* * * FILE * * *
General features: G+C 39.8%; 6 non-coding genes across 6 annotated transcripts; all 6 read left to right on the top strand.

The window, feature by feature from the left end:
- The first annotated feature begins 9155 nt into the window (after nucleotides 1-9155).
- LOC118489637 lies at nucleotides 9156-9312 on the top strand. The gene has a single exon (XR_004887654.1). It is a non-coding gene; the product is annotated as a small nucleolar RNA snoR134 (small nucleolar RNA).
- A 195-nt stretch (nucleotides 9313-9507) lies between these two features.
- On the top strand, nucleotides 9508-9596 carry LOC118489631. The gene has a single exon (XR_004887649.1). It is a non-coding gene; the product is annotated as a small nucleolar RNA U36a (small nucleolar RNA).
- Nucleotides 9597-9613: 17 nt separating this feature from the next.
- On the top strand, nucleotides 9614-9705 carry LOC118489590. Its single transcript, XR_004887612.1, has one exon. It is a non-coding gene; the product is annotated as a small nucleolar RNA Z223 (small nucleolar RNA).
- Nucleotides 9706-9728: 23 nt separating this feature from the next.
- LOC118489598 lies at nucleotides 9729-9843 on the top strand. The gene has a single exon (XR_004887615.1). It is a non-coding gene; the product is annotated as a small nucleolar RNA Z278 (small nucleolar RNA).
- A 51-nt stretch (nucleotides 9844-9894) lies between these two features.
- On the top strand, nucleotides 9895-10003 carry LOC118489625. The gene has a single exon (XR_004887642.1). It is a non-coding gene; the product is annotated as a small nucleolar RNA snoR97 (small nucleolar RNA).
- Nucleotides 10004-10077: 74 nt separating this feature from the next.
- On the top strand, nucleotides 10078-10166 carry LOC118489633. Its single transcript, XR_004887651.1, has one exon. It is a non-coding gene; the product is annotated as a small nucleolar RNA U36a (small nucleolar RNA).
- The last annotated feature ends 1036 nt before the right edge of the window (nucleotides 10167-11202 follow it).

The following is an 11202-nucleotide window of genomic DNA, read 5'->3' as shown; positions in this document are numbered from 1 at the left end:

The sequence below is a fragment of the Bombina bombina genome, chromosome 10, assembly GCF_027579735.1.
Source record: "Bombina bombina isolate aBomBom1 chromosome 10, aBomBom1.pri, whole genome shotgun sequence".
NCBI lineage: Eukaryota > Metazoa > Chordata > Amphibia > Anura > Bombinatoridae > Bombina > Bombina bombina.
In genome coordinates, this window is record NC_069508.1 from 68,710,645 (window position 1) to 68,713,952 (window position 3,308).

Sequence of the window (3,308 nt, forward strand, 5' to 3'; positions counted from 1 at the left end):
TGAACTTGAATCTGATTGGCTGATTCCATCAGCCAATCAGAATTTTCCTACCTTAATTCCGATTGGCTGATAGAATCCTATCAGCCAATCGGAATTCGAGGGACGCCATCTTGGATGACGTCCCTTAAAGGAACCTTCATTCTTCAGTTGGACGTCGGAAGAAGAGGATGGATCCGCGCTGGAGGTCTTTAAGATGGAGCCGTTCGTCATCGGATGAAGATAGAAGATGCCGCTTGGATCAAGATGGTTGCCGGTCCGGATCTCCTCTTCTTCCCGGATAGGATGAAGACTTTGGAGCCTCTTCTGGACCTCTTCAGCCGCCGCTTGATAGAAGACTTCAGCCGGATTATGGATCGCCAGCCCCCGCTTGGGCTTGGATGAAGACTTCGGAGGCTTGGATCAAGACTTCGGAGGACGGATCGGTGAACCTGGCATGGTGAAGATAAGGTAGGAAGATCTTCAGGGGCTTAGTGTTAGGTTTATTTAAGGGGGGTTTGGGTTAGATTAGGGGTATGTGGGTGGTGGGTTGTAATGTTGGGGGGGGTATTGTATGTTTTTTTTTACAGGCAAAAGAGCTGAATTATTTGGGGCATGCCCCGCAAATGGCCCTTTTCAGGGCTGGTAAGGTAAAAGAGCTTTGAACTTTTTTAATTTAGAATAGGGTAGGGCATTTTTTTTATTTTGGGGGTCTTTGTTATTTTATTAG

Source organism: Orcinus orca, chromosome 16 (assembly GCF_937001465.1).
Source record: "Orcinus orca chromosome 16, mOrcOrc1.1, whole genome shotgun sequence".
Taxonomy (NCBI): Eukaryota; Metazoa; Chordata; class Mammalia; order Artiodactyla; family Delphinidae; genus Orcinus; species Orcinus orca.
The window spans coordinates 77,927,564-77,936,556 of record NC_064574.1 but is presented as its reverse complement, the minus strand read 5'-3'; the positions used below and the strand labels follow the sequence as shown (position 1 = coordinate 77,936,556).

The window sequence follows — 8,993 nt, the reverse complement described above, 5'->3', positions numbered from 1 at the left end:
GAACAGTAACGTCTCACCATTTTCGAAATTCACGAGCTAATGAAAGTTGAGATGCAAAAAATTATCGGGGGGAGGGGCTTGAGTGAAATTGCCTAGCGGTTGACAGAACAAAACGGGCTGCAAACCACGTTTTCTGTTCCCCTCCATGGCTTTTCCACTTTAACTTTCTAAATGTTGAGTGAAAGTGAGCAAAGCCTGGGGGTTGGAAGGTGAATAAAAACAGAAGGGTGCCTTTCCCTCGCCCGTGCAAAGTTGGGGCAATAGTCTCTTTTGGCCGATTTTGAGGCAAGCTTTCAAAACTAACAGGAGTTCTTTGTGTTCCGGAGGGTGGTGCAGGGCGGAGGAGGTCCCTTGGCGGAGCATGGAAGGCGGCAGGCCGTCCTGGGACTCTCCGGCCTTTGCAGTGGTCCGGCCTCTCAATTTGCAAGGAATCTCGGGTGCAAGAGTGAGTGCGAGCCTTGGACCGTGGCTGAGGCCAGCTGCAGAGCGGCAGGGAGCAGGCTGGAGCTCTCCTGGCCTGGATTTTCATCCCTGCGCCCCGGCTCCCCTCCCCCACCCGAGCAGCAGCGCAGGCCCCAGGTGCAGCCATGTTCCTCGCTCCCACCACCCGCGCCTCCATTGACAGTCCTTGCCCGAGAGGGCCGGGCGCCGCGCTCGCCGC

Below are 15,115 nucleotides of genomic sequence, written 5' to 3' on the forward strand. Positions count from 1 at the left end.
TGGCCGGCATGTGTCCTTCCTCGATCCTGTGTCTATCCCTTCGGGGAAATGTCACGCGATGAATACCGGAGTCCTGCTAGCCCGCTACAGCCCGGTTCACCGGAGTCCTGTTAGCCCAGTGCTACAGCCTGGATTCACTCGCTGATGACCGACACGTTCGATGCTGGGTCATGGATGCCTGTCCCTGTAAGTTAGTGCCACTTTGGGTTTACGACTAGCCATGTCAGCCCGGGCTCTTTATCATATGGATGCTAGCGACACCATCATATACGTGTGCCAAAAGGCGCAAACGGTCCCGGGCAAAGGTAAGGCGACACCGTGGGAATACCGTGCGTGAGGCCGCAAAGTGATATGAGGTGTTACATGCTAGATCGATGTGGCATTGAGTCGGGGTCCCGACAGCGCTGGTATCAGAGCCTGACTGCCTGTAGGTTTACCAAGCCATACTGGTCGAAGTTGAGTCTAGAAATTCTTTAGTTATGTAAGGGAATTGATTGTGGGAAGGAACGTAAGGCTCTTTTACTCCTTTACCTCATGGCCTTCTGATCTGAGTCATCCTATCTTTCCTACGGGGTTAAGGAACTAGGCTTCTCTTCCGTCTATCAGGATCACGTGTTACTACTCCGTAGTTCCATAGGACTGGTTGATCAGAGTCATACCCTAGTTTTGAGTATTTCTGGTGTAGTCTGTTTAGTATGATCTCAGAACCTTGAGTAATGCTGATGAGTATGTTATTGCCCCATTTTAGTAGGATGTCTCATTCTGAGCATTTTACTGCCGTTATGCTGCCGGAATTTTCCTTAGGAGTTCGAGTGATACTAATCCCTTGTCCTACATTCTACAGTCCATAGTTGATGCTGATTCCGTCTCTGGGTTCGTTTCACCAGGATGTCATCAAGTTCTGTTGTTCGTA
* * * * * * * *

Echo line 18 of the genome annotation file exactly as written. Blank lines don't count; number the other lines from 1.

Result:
Source record: "Bombina bombina isolate aBomBom1 chromosome 10, aBomBom1.pri, whole genome shotgun sequence".